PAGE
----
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Serial Killers, the Media and America’s Fascination

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Serial Killers, The Media and America’s Fascination

Turn on the television in any given evening and you can catch an episode or 20 of any number of crime shows (and all of their spin-offs) that showcases an intricate plot and horrific crimes. It is not uncommon for the viewer to get “sucked” into the storyline and then become personally invested in the outcome of the story. I often wonder what it is about theses crime shows and psychological thriller series that keep the viewer’s tuning in. What’s s the draw? Not only do we become drawn in, but at some point we even become infatuated with the subject matter and long to see more. Have was as a society completely lost all sense of right and wrong or has the media desensitized us to the realities of serial murderers? Defining the Serial Killer. In order to pinpoint the progression of fascination with serial killers, it is important to first establish a working definition of the term. The FBI’s Behavioral Science Unit defines serial killings as “the unlawful killing of two or more victims by the same offender(s), in separate (Morton). Generally the classification of serial murder is accompanied by the length of time between kills, or the “cooling off period.” In addition, the killer is usually a stranger to the victim and the murders appear to be unconnected or random. The FBI is credited with establishing this term, and by doing so, achieved a position of unquestioned authority in defining serial murders. Serial Killers and Their Fame. Today’s iconic status of serial killers demonstrates the difference between fame and notoriety. Most authorities on the subject agree that the nature of fame has distinctly changed in the past two hundred years. Likewise, the claim to fame has been overwhelmingly determined more by visibility than based on merited behavior. “In 1896 celebrities were leaders,” Cathy Madison writes, “whose qualities we admired and aspired to; today celebrity means only someone whose name and face we know” (Madison 724,7). An individual today can now obtain fame not through recognition of achievement, but by being seen. Once merit-based fame ceased to have any meaning in society, it was no longer necessary to distinguish between good and bad forms of fame. One can see this trend in contemporary times; obsessed fans attack public figures and become famous themselves. Therefore one can easily see how the media plays an essential role in defining fame today. Murder cases that are covered extensively by the media have been known to make the killer famous. What is it about our society that makes us want to know not just the murder but also the person behind these murders? Change in Media Reporting. Around 1985 there was a notable change in the way the news media represented crime. During the late 1980s, newspapers and television news shows lowered their editorial standards in order to compete with tabloid media such as The Examiner and the National Enquirer (Kraijeck 30). This “tabloidization” of the mainstream media has had a particularly damaging impact on the reporting of crime. Instead of an unbiased account, the American public received sensationalized stories about “the crimes of the century” and the criminals that commit them. Any type of celebrities who have committed crimes are usually at the forefront of the media frenzy; a good example of the “media circus” can be found by looking at the news coverage surrounding the O.J. Simpson incident. Has the Media Created a Market for Death? In today’s day of journalism, newspapers, news broadcasts, and other media sources are constantly publicizing violent crimes, keeping the general public informed, and to some extent afraid of the world outside their homes. The convening of the public around violent scenes has come to make up what Mark Seltzer calls a “wound culture,” which he defines as “the public fascination with torn and open bodies and torn and opened persons, a collective gathering around shock, trauma, and the wound” (Seltzer 2). Given the sheer volume of crime stories in the media and on television for pleasure viewing, it is safe to say that the public is fascinated. It was sometime during the twentieth century that the superstar of our “wound culture” emerged; the serial killer. The media coverage surrounding serial killers and their crimes has become overwhelming. Initial news stories of the killer are typically supplemented by biographies and other published accounts depicting the killer’s crimes. As a result, the serial killer becomes immortalized and then established as a household name. With the help of the media, serial killing has become more than a series of murders, it has also become a fast track for fame. Killer Memorabilia = “Murderabilia”. Given the media’s ability to intrigue the public through its coverage of violent crimes, the media in essence, has created a market for death. It helped manufacture a serial killer persona, while the trade in “murderbilia” (the business of selling serial killer’ artifacts) alludes to a general fan desire to invest in, know more about, and get closer to the famous killer. Serial killer stories are a dime a dozen in any bookstore, and numerous documentaries and films portraying the individual are also readily available. In this market for death, the serial killer is able to achieve something highly acclaimed in contemporary American society; the coveted celebrity status. The sale of “murderabilia” is just a small part of the serial killer phenomenon that has become a prominent feature in American popular culture since the 1970s. A constant stream of movies, action figures, T-shirts, trading cards, videos, DVDs, books, web sites, and television shows have given the figure of the serial murderer an unparalleled degree of visibility in the contemporary American realm. In a culture defined by celebrity, serial killers like Bundy, Dahmer, and Gacy are among the biggest stars of all, recognized by the vast majority of Americans. It is no secret that online shopping has become a staple in American households. Supernaught.com, for instance, offers customers a brick from Jeffrey Dahmer’s building for three hundred dollars. A lock of Charles Manson’s hair goes for $995, and action figures of well-known serial killers John Wayne Gacy and Ted Bundy are also available. Similar to any fan base, this merchandise allows people obsessed with these violent criminals to own a piece of their history. America’s Fascination. The fascination with the celebrity serial killer haunts the American imagination. Our society has produced a celebrity culture in which individuals are recognized for their bad acts, and in the public’s condemnation of them, a reverence for them emerges. The media, law enforcement, psychologists, and other authorities on serial killers create an environment in which these murderers can operate in the popular way. These above mentioned authoritative groups essentially provide the serial killer with the opportunity to escalate his criminal activities to a profession status. The cases of Ed Gein, Jeffrey Dahmer, Dennis Rader, and David Berkowitz demonstrate the pivotal role of media sensationalism in the arresting and prosecuting of each killer, as well as how the killers were portrayed after their convictions. In each of these cases, the various media outlets played a huge role in how the killer and the case were presented to the public. These individuals became icons through newspaper articles, television reports, and published interviews depicting them as modern-day monsters. However, while condemning them publicly, the media actually glorifies the murderers by giving them what they crave most which is recognition. America’s Further Fascination. Hollywood has produced a slew of movies and television programs featuring serial killings. As previously discussed, the serial killer has found notoriety through mass media attention and extensive coverage of their crimes and subsequent capture. The serial killer figure has also achieved fame in the fictional realm. Classic serial killer fiction and films offer their audiences many sources of viewing interest. Serial killers have definitely emerged in fiction and found a prominent place among popular culture in the United States. In my opinion, the serial killer’s presence in fiction presents a problem because it glorifies these individuals. This presence adds to the notion that America produces a “serial killer culture,” where violence is not only expected, but welcomed. Looking at films such as The Silence of the Lambs, and Natural Born Killers, we can see that the serial killer actually becomes a hero in the eyes of the audience. The Silence of the Lambs, arguably the most famous serial killer film of the twentieth century, was based on the book series featuring “Hannibal the Cannibal,” written by Thomas Harris. Jonathan Demme’s film version Silence of the Lambs took the nation by storm in 1991 and in fact, The 1998 Film Institute named it one of the 100 Greatest American Movies. In addition to Jodie Foster and Anthony Hopkins receiving much acclaim for their performances, the movie’s fame does not end with actors. According to an Internet poll, we have become so fascinated with and admiring of Hannibal Lecter that he recently was voted the top movie villain of all time in an internet poll. Whereas Silence of the Lambs invites viewers into the mind of the serial killer as read by FBI agents, Natural Born Killers enables viewers to witness America’s reaction to a killing spree. In 1994, controversy swirled around this Oliver Stone film which some argued was too graphically violent for general release and others argued glamorized serial killing for young viewers. It is important to note however that Natural Born Killers itself does not glamorize violence; rather, the film centers on how violence is already glamorized in our society. Stone uses Natural Born Killers to “attack what he sees as the root of the evil that is serial killer fame: the media” (Schmidt 122). Stone forces us to really see our own obsession with criminal “celebrities” when he displays a story of the media’s pursuit of fictional serial killers Mickey and Mallory Knox. Throughout the movie, both the media and the public stalk Mickey and Mallory like serial killers stalk their victims.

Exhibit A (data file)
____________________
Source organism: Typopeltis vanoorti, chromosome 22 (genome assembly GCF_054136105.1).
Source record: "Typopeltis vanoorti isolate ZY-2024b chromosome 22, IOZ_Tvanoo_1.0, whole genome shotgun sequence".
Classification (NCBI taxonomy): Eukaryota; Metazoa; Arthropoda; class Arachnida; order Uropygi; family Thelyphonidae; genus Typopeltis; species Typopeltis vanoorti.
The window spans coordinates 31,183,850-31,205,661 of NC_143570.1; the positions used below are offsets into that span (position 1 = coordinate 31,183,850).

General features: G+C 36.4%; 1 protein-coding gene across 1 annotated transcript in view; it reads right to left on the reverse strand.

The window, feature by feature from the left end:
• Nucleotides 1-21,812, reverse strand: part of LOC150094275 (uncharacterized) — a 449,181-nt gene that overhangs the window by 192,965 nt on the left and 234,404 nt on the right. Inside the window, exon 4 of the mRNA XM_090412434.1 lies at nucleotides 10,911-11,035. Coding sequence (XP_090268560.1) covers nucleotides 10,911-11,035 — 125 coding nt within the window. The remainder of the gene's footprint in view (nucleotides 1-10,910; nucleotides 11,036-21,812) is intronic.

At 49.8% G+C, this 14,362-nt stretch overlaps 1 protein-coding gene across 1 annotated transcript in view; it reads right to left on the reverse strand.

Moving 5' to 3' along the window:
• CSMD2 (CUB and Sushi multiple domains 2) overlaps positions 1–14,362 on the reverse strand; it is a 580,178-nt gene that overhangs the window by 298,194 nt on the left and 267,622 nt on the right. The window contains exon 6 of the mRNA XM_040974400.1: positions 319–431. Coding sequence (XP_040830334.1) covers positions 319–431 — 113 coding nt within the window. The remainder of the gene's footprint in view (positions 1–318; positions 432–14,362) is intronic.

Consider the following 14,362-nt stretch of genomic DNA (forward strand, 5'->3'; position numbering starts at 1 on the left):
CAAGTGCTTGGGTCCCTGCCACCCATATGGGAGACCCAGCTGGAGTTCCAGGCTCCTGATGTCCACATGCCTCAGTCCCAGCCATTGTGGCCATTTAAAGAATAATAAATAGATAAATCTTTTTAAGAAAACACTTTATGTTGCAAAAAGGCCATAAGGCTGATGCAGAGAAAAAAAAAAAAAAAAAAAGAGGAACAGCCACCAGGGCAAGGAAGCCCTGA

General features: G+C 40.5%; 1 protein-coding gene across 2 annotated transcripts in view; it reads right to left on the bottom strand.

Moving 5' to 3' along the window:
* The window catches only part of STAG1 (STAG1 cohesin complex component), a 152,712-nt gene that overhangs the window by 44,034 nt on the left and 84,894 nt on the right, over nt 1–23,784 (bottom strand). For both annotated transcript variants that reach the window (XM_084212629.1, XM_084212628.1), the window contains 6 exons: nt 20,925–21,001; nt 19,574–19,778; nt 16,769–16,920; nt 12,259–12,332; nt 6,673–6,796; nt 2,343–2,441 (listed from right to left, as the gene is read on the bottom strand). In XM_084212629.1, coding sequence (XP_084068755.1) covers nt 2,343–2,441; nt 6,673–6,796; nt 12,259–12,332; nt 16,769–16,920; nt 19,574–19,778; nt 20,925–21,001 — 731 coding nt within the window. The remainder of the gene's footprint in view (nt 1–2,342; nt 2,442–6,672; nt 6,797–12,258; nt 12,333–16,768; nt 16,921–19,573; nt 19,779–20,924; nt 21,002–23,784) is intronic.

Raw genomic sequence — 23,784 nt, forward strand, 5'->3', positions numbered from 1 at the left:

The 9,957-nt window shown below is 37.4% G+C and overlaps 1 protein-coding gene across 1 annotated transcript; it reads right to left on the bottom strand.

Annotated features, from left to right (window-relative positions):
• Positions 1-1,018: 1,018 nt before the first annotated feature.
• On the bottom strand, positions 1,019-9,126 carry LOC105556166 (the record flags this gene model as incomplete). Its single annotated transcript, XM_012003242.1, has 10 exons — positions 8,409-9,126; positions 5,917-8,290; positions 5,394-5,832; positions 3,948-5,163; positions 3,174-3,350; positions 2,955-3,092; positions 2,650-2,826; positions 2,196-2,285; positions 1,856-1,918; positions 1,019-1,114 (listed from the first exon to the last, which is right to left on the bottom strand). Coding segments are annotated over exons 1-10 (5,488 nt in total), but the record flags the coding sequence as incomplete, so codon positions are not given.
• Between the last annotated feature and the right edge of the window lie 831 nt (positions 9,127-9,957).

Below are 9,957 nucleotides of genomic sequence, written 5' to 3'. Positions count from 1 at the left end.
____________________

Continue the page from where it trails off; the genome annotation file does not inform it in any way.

CONCLUSION
It would appear that as a society we have become obsessed with violence. The evening news we tune into at the end of the day, the movies we watch, the television shows we follow, the video games we play are all provide us with graphic levels of violence unthinkable even a few generations ago. I believe given all that has been discussed, the media has undeniably played an integral role in promoting the serial killer “celebrity” and the American public’s fascination with the serial killer.

Works Cited
Krajicek, David J. Scooped! Media Miss Real Story on Crime While Chasing Sex, Sleaze, and Celebrities. New York: Columbia UP, 1998. Print.
Madison, Cathy. A New Type of Celebrity. 2nd ed. Vol. 12. Utne Reader, 2000. 724,7. Print.
Morton, Robert. "Serial Murder: Multi-Disciplinary Perspective for Investigators." Web. 7 Dec. 2014.
Schmid, David. Natural Born Celebrities Serial Killers in American Culture. Chicago: U of Chicago, 2005. Print.
Seltzer, Mark. Serial Killers: Death and Life in America's Wound Culture. New York: Routledge, 1998. Print.